• Ashley Raynor

David Lam Photoshoot - Behind the Scenes

Updated: Aug 20, 2019

My coats are so oversized and don't hang as well on mannequins and hangers as they do on a moving human body. Therefore, planning this shoot well and getting some great end images was really important to me. I really needed a great photographer that could capture this movement and bring my garments to life as I was a little worried that they look a bit sad overpowering the tiny mannequins. I also knew that these images would be used in my final portfolio, shown on social media, in my lookbook and shown when applying for jobs.

Therefore, a lot of time, effort, planning and preparation went into my photoshoot. I met David Lam for the first time during the group photoshoot, he was immediately taken with an idea within the first ten seconds of me and the garment entering the room and the final shot was achieved within a couple of minutes. He had a great vision and professionalism and I knew that I wanted him to do my final photoshoot. 

David was already aware of the vision and concept I wanted for my final images, a Mars / space theme to tie in with my garments. We emailed back and forth for just over a month shooting ideas at each other before we finally came up with a great idea. We planned on using common household objects, but photographic them up close and so zoomed in to the point where you can't tell what it originally was and making them look like parts of a spaceship and other props. 

We discussed whether to do a location shoot and we discussed the possible use of The Eden Project, the red clay cliffs at Walton or a quarry near Colchester. In the end we chose to do a studio shoot because we could control the lighting. We kept going back to that original group photoshoot shot and its the lighting that really makes it look amazing. So we chose a studio shoot with the household props idea.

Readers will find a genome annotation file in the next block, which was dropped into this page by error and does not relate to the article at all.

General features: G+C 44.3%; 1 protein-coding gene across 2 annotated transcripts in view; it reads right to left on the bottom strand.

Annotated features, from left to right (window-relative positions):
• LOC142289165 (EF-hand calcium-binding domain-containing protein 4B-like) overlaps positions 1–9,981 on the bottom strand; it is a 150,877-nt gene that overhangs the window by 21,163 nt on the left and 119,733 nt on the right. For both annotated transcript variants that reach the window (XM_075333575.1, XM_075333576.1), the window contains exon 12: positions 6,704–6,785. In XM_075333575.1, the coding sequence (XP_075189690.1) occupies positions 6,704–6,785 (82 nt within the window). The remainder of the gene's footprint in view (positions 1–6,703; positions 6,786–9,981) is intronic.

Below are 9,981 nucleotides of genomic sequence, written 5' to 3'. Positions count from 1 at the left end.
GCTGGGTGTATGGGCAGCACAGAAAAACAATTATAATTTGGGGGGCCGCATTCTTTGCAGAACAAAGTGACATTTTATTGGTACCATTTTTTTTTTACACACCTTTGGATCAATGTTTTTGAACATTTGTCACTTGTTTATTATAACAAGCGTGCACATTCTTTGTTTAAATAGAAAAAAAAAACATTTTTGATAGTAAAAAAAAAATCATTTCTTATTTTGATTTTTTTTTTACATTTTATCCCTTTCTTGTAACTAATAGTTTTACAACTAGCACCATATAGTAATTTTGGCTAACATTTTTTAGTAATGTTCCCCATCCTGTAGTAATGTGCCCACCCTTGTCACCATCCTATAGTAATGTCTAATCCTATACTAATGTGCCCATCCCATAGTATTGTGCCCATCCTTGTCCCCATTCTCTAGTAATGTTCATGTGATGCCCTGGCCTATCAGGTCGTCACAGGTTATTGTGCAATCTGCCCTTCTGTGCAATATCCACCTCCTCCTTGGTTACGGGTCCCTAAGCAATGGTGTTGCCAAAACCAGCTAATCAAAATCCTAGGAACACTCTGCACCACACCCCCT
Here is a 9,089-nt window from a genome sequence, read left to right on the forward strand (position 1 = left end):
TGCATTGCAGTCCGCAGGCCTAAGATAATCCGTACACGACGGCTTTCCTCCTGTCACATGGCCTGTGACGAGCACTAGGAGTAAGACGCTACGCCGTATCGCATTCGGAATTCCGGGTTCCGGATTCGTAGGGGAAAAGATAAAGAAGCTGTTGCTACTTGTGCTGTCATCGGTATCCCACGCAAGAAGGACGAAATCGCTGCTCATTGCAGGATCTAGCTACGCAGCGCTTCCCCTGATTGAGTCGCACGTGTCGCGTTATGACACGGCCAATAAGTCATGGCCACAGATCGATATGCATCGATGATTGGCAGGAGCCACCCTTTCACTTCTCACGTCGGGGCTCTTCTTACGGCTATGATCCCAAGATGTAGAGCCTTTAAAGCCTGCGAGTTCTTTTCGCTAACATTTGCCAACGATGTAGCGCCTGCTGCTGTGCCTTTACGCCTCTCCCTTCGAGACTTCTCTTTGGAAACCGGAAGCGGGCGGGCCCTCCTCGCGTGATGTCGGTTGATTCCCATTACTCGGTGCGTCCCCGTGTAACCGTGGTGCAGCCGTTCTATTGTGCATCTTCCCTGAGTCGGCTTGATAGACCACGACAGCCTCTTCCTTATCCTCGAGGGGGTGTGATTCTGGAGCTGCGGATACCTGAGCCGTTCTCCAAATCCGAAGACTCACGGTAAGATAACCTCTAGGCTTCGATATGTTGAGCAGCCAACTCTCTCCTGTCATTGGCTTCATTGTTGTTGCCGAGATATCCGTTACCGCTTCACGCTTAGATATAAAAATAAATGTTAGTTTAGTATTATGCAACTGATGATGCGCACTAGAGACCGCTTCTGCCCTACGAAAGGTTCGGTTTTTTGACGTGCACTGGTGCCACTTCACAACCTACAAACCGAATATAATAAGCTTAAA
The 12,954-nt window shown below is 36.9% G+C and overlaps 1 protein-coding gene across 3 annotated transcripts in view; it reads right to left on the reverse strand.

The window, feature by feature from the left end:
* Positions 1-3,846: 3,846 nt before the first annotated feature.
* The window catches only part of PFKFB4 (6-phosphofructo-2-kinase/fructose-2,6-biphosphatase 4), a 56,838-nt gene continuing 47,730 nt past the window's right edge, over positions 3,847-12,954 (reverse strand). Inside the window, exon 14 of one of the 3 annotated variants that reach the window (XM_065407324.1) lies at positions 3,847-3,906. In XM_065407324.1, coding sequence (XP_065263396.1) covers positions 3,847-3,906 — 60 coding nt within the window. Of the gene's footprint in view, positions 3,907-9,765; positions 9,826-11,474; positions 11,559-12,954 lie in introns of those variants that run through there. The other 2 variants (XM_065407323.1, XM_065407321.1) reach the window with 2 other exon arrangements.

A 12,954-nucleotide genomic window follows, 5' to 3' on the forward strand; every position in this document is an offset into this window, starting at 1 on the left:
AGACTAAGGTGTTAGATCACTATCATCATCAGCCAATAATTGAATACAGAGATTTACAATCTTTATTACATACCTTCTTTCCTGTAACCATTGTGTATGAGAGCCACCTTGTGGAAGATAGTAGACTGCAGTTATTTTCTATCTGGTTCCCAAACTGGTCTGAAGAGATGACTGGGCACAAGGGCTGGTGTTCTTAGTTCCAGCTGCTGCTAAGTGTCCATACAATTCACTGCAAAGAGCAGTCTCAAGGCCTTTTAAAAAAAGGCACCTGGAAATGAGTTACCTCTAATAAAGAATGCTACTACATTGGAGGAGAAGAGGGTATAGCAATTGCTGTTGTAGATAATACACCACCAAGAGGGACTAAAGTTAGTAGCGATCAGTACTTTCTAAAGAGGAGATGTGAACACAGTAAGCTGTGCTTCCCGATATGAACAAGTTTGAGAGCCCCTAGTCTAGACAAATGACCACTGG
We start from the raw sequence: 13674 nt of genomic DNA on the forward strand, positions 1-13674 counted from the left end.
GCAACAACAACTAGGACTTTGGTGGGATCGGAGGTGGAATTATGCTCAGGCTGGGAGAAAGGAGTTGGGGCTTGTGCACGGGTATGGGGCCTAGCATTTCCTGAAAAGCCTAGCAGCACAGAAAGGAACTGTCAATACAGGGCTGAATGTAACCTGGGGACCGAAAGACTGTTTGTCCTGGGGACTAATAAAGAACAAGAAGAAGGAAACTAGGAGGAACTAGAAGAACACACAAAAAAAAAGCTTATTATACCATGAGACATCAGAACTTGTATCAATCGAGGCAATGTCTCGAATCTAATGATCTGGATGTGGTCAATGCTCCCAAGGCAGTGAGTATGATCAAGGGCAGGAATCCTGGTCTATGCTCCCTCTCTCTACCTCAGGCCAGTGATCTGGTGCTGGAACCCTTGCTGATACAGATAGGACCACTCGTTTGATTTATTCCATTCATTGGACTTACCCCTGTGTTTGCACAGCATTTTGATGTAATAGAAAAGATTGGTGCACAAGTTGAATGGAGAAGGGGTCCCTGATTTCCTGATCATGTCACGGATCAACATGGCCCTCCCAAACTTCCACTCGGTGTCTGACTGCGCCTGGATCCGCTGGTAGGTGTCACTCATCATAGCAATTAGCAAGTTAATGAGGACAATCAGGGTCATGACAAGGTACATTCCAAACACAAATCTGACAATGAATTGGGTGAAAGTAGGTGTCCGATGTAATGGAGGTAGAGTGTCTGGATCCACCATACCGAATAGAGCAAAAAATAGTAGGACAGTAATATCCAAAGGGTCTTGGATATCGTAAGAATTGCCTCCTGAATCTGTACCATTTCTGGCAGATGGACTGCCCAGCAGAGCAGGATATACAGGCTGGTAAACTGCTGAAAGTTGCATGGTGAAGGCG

With the venue and photographer decided and booked in, I had to decide on models. This was a lengthy process as both David and I had to approve the models and as my original start of year budget was already blown on the photographer, money was tight. My collection is gender fluid and I really wanted to highlight this and preferably get both a male and a female model in for the shoot. Both male models I had in mind couldn't do it and we decided to go for two female - one with an androgynous look, because I still had that first shot of a male in my coat that could be added in to highlight that it's both menswear and womenswear. 

On the day of the shoot I was so organised and had everything set up and ready before anybody arrived. I'd set up a hair station, a make up station, changing room, hung the garments, set up a props table in the studio, laid out the shoe options and the undergarment options, I'd also bought snacks and bottles of water for everyone to help themselves to throughout the day. I also provided lunch for everybody on the day.

I also prepared and printed out my own mood boards that I had created on Pinterest for everybody: hair, make up, photography. So that everybody has visual references for that they're doing.

The shoot went amazingly and I'm so happy with my end result edited photographs. They really sell the concept and the clothes and I think they're going to be a useful tool in securing my employment.

Photographer - David Lam

Model 1 - Ollie Hulstrom

Model 2 - Robyn Smith

Model 3 - Leila Brignall

Make Up Artist - Alina Aldoniene

Hair Stylist - Eliana Cruz-Franky